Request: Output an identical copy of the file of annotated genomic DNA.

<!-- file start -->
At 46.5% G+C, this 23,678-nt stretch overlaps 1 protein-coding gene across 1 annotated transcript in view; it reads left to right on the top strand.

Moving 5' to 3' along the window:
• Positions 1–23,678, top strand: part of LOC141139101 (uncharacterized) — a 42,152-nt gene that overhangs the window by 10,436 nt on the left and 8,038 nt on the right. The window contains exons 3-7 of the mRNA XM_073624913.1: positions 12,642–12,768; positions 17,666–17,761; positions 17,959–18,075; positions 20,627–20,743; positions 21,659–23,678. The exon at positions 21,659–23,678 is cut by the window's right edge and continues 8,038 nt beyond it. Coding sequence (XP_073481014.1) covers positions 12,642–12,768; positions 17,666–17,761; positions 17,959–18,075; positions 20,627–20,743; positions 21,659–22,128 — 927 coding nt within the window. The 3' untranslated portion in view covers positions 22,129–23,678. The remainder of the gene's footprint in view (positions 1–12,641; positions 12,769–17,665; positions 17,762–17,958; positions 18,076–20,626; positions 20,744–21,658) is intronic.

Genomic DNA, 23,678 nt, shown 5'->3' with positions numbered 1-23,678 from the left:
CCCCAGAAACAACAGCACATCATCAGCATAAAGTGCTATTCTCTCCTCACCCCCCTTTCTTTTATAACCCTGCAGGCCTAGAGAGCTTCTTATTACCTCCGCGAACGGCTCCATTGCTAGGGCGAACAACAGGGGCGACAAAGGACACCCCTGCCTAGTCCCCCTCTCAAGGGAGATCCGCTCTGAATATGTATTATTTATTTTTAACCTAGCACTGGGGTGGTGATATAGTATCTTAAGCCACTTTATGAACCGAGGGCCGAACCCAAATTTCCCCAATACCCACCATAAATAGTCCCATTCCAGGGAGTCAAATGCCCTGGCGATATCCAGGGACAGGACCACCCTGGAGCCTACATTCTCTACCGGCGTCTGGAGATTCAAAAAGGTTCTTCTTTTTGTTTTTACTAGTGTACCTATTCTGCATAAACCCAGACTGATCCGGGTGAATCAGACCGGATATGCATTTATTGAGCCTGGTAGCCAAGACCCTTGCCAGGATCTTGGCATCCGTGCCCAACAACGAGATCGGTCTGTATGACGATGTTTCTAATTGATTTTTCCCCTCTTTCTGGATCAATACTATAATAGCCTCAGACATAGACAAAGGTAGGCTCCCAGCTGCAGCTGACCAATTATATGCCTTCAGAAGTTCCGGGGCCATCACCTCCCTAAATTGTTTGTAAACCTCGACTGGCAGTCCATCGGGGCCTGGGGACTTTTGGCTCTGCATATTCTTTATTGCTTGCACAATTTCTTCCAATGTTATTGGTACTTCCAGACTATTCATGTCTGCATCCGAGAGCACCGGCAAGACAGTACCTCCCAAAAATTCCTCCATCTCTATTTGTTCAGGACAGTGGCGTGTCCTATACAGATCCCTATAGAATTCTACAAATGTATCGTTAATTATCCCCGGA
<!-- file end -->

At 46.5% G+C, this 23,678-nt stretch overlaps 1 protein-coding gene across 1 annotated transcript in view; it reads left to right on the top strand.

Moving 5' to 3' along the window:
• Positions 1–23,678, top strand: part of LOC141139101 (uncharacterized) — a 42,152-nt gene that overhangs the window by 10,436 nt on the left and 8,038 nt on the right. The window contains exons 3-7 of the mRNA XM_073624913.1: positions 12,642–12,768; positions 17,666–17,761; positions 17,959–18,075; positions 20,627–20,743; positions 21,659–23,678. The exon at positions 21,659–23,678 is cut by the window's right edge and continues 8,038 nt beyond it. Coding sequence (XP_073481014.1) covers positions 12,642–12,768; positions 17,666–17,761; positions 17,959–18,075; positions 20,627–20,743; positions 21,659–22,128 — 927 coding nt within the window. The 3' untranslated portion in view covers positions 22,129–23,678. The remainder of the gene's footprint in view (positions 1–12,641; positions 12,769–17,665; positions 17,762–17,958; positions 18,076–20,626; positions 20,744–21,658) is intronic.

Genomic DNA, 23,678 nt, shown 5'->3' with positions numbered 1-23,678 from the left:
CCCCAGAAACAACAGCACATCATCAGCATAAAGTGCTATTCTCTCCTCACCCCCCTTTCTTTTATAACCCTGCAGGCCTAGAGAGCTTCTTATTACCTCCGCGAACGGCTCCATTGCTAGGGCGAACAACAGGGGCGACAAAGGACACCCCTGCCTAGTCCCCCTCTCAAGGGAGATCCGCTCTGAATATGTATTATTTATTTTTAACCTAGCACTGGGGTGGTGATATAGTATCTTAAGCCACTTTATGAACCGAGGGCCGAACCCAAATTTCCCCAATACCCACCATAAATAGTCCCATTCCAGGGAGTCAAATGCCCTGGCGATATCCAGGGACAGGACCACCCTGGAGCCTACATTCTCTACCGGCGTCTGGAGATTCAAAAAGGTTCTTCTTTTTGTTTTTACTAGTGTACCTATTCTGCATAAACCCAGACTGATCCGGGTGAATCAGACCGGATATGCATTTATTGAGCCTGGTAGCCAAGACCCTTGCCAGGATCTTGGCATCCGTGCCCAACAACGAGATCGGTCTGTATGACGATGTTTCTAATTGATTTTTCCCCTCTTTCTGGATCAATACTATAATAGCCTCAGACATAGACAAAGGTAGGCTCCCAGCTGCAGCTGACCAATTATATGCCTTCAGAAGTTCCGGGGCCATCACCTCCCTAAATTGTTTGTAAACCTCGACTGGCAGTCCATCGGGGCCTGGGGACTTTTGGCTCTGCATATTCTTTATTGCTTGCACAATTTCTTCCAATGTTATTGGTACTTCCAGACTATTCATGTCTGCATCCGAGAGCACCGGCAAGACAGTACCTCCCAAAAATTCCTCCATCTCTATTTGTTCAGGACAGTGGCGTGTCCTATACAGATCCCTATAGAATTCTACAAATGTATCGTTAATTATCCCCGGA